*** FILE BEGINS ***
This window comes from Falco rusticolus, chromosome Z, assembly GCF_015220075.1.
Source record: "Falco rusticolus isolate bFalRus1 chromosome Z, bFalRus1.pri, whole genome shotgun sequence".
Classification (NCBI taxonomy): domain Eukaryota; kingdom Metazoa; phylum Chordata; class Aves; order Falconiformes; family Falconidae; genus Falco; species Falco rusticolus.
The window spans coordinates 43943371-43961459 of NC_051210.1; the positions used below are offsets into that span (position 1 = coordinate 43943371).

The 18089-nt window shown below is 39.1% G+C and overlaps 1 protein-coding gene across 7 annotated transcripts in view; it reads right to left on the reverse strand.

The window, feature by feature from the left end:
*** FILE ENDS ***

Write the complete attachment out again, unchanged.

This window comes from Falco rusticolus, chromosome Z, assembly GCF_015220075.1.
Source record: "Falco rusticolus isolate bFalRus1 chromosome Z, bFalRus1.pri, whole genome shotgun sequence".
Classification (NCBI taxonomy): domain Eukaryota; kingdom Metazoa; phylum Chordata; class Aves; order Falconiformes; family Falconidae; genus Falco; species Falco rusticolus.
The window spans coordinates 43943371-43961459 of NC_051210.1; the positions used below are offsets into that span (position 1 = coordinate 43943371).

The 18089-nt window shown below is 39.1% G+C and overlaps 1 protein-coding gene across 7 annotated transcripts in view; it reads right to left on the reverse strand.

The window, feature by feature from the left end: